But the video contains a story, and telling that story took us back to the Batwa village of Bubanza.  Here, we witnessed the making of the signature pots the Batwa are known for country wide.  We filmed, we watched, we learned and we were amazed at the skills of the Batwa people.  Here is a bit of what we saw today...

Ron & Sarah going over the script while the film guys prepare for the set.
Ron & Claude laugh as they wait to film another shot.
The women at Bubanza making pots together.

Women preparing the fire for the pots.

The pots are buried beneath the fire.

A finished pot is proudly carried...

... to a new friend.

Tuesday, August 19, 2008

Mwaro, part three

I did not feel done yet!  So here are a few final photos to tell the story of a great day!
Claude and his uncle, reunited again.
Claude says it tastes like potato, but better...
I had to show you bebe-
She is precious, you have to agree!
Good bye, until next year!

Mwaro, part two

Welcome to the home of our relatives in Mwaro!  This is the other reason Mwaro is a special place for Claude - it is where he was born, where he grew up till he was 8 and where many of his relatives still reside today.  We (and whoever we bring with us) are always greeted with such enthusiastic and genuine hospitality when we walk through the threshold of their rural compound.  They love to see Andre and Rose's son return home, and I think they are a bit fascinated by his white wife!  
One of their gestures of welcome is the sharing of food.  But first comes the traditional beer.  This is made by Claude's family, and when the bowl comes to the table it is still active with bubbling and foaming... still fermenting.  It is a very thick drink, my friend reported.  The long straws are offered to all, and it is a communal drink, as you can see Claude and his cousin wasting no time in enjoying this homemade beverage.  This was the first offering, but there was more to come.  My relatives brought out a lighter beverage, which I did try, called banana beer.
It was very sweet, and one sip was ample to satiate both my curiosity and my obligation to be a gracious guest.  Then came potatoes and beans, corn, other local root vegetables that Claude was eager to taste again, like favorite comfort foods from his childhood.  There was much laughter and generosity around the table, as about 15+ of us gathered round for the reunion.
These are some of our relatives.  We are family, and when we embrace you can feel the affection that surpasses words.  These women are so kind, so welcoming, so generous with what they have.  We laughed a lot together.  They let us hold their smallest baby, just 5 months old and gorgeous.  She is too young to have a name yet, so they call her bebe, rather straight forward. 
One of our uncles (I think, but a relative nonetheless) brought out well-worn photos.  We saw Claude at age 12 with his younger brother, we saw our Aunt Leonie when she was younger and sporting a stunning afro, we saw Claude's parents when they were in their 20's... and it felt like any family gathering anywhere!  You share pictures, you have a deep laugh, you embarrass the younger ones with the infamous 'naked photos' from their baby years... and have another round of laughter.  It was so beautiful being in their company again.  
This is my uncle (???) who welcomed us in his home.  He asked me to take a photo of him with his cattle, it meant something to him that I remember this about him.  He is a man who owns 4 (maybe more) cows and that is a sign of prosperity.  He was so generous to welcome us, along with our friends.  He was so kind to us.  I love that Claude brings me here each year.  We come from vastly different worlds, but we are family.  The connection here is strong and good.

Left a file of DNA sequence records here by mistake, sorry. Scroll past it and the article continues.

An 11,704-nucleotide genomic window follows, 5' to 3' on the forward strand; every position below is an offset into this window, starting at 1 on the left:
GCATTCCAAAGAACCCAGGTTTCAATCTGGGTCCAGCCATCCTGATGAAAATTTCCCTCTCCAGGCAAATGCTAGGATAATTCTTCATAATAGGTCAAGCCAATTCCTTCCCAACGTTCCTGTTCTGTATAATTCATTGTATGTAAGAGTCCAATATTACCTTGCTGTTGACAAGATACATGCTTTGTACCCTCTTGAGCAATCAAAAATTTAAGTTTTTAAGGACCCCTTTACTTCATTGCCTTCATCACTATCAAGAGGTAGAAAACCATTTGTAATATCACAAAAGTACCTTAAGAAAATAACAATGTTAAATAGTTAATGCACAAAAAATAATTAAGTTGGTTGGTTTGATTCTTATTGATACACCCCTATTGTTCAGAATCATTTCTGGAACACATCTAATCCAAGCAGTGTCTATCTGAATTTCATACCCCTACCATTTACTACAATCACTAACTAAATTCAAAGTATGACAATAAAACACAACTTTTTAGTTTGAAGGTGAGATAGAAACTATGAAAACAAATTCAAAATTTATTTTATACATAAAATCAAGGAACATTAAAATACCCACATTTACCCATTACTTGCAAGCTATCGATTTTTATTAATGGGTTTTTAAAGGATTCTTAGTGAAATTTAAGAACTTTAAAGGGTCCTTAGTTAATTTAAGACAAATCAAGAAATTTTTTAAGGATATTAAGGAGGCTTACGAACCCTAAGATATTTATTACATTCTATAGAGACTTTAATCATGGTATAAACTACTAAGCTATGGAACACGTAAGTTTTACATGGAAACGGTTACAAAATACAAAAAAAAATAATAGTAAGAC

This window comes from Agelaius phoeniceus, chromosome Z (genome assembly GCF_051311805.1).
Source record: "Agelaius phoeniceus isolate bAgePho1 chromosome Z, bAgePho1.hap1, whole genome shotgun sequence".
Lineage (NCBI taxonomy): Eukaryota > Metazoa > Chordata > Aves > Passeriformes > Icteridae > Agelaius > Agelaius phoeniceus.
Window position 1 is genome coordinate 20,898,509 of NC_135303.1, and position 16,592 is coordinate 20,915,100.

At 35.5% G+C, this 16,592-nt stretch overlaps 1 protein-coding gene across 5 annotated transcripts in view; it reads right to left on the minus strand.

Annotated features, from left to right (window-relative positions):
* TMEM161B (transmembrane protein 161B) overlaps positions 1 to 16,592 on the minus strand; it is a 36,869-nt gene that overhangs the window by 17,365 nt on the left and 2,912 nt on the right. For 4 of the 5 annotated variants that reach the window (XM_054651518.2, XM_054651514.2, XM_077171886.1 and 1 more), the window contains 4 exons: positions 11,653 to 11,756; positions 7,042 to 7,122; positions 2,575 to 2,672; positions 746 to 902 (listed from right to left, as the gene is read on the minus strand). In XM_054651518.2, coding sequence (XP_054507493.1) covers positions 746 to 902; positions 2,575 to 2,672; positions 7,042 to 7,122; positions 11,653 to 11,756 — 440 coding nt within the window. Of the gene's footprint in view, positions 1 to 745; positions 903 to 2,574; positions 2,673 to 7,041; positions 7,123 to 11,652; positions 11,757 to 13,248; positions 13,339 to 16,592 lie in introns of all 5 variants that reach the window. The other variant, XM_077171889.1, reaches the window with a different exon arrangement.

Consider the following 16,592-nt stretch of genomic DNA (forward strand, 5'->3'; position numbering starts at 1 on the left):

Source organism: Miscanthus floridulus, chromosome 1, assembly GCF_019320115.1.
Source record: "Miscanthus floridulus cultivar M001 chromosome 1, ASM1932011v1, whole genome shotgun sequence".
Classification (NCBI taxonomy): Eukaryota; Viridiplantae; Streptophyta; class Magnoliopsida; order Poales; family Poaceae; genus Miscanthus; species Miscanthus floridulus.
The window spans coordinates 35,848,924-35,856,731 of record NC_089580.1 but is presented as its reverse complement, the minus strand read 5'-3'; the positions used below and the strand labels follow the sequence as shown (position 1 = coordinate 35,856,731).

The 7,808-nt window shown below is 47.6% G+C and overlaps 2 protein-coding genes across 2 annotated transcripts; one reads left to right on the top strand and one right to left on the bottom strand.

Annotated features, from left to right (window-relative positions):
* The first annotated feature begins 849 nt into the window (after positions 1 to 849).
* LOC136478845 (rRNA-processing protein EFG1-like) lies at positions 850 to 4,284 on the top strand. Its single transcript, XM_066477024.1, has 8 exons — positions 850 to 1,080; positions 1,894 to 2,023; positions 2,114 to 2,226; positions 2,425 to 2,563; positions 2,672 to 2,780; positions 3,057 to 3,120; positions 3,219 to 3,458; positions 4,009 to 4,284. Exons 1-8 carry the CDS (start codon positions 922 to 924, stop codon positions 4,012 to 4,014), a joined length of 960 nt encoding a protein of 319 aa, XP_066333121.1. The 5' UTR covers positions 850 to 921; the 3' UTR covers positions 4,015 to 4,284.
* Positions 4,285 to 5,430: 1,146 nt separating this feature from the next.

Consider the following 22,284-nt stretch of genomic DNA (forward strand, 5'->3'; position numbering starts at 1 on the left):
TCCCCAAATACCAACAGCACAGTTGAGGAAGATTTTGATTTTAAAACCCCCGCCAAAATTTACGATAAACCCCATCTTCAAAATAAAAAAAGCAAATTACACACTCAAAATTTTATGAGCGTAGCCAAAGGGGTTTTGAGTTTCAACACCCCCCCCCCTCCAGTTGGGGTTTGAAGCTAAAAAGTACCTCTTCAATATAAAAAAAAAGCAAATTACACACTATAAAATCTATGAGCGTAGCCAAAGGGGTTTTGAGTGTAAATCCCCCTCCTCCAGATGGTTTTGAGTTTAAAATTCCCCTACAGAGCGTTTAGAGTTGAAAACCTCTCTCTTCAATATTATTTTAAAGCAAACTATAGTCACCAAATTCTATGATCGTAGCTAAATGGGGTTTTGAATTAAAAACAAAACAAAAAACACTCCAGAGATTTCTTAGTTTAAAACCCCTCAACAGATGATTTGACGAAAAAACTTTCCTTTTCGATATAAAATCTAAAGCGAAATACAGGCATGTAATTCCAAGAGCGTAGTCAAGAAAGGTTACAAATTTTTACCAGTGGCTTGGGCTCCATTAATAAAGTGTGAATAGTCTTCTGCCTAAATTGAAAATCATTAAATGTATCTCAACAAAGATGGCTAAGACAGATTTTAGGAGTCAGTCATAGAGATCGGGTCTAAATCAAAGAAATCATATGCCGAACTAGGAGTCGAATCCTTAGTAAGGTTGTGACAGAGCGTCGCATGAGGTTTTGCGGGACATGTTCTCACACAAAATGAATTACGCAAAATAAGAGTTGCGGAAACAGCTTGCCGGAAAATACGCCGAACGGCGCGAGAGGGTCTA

Mwaro, part one

Today Claude invited our friends to join us on a day trip to Mwaro, a province close to his heart.  We (since we are together in this, right) own some land in Mwaro.  And every visit we make time to journey to this lush green countryside to marvel at the quiet, simple beauty.  The drive from Bujumbura is about 2 hours - taking winding roads through the hills and then driving more slowly over the red dirt road punctuated with crevasses and small ravines.  It is a very scenic drive, but one that takes patience and a well-padded seat!  But you move from the city to the country, from the shore of Lake Tanganyika to the remote interior of Burundi.
I first came to Mwaro in 2001.  This is when Claude proposed to me... every night for 5 weeks. When he brought me to Mwaro, this home was still under construction.  The building stood, but doors and windows were on order and yet to be installed.  Claude took me from room to room (there are just two) to show me the home he designed and built for us.  Yes, he wanted me to live here with him.  The home has a huge fireplace in the common room, a simple kitchen with a view of the valley below, and a porch.  But I could not then (or now) imagine taking up such a remote residence... though the view is stunning.
This is the view from our Little House on the (Burundian) Prairie.  The valley is green with tea bushes.  Mwaro is where 99% of Burundi's tea is grown... and the fields pepper the landscape with such a striking and verdant shade of green.  It is my favorite view in all of Burundi - looking out over the fertile valley.  You can see, in the distance, people harvesting the tea.  You can see goats and cows meandering the roads and fields.  The air is cool and clean, and you can hear your heart beat and the birds sing overhead.  Mwaro is, to me, the essence of Burundian living.  This is how Burundians have lived for generations - off the goodness of the land and uncomplicated by modern progress (and troubles).  It is good to note that this is the one region where Hutu, Tutsi and Batwa have always lived together in peace.  That is part of the deep goodness of Mwaro.  I do see what draws Claude here, time and time again.